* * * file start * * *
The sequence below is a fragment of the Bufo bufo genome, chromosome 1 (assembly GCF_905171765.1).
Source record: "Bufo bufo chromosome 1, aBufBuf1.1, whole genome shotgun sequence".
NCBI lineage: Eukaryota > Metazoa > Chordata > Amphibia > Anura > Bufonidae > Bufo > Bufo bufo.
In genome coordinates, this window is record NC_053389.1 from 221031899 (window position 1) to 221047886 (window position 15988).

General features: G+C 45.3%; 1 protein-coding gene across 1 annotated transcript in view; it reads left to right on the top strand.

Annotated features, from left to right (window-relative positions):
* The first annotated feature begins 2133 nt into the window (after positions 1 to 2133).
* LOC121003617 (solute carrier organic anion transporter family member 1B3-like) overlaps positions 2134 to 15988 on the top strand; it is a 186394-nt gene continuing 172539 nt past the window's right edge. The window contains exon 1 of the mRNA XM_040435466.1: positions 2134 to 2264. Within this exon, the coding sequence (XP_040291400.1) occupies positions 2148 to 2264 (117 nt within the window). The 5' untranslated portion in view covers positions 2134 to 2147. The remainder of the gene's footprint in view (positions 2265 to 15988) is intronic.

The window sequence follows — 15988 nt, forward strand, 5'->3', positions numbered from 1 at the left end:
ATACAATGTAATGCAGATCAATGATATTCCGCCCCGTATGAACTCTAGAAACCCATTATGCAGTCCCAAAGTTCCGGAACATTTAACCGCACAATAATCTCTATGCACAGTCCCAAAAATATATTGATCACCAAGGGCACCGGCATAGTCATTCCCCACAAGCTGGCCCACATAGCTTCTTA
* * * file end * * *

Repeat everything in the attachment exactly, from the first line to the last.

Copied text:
The sequence below is a fragment of the Bufo bufo genome, chromosome 1 (assembly GCF_905171765.1).
Source record: "Bufo bufo chromosome 1, aBufBuf1.1, whole genome shotgun sequence".
NCBI lineage: Eukaryota > Metazoa > Chordata > Amphibia > Anura > Bufonidae > Bufo > Bufo bufo.
In genome coordinates, this window is record NC_053389.1 from 221031899 (window position 1) to 221047886 (window position 15988).

General features: G+C 45.3%; 1 protein-coding gene across 1 annotated transcript in view; it reads left to right on the top strand.

Annotated features, from left to right (window-relative positions):
* The first annotated feature begins 2133 nt into the window (after positions 1 to 2133).
* LOC121003617 (solute carrier organic anion transporter family member 1B3-like) overlaps positions 2134 to 15988 on the top strand; it is a 186394-nt gene continuing 172539 nt past the window's right edge. The window contains exon 1 of the mRNA XM_040435466.1: positions 2134 to 2264. Within this exon, the coding sequence (XP_040291400.1) occupies positions 2148 to 2264 (117 nt within the window). The 5' untranslated portion in view covers positions 2134 to 2147. The remainder of the gene's footprint in view (positions 2265 to 15988) is intronic.

The window sequence follows — 15988 nt, forward strand, 5'->3', positions numbered from 1 at the left end:
ATACAATGTAATGCAGATCAATGATATTCCGCCCCGTATGAACTCTAGAAACCCATTATGCAGTCCCAAAGTTCCGGAACATTTAACCGCACAATAATCTCTATGCACAGTCCCAAAAATATATTGATCACCAAGGGCACCGGCATAGTCATTCCCCACAAGCTGGCCCACATAGCTTCTTA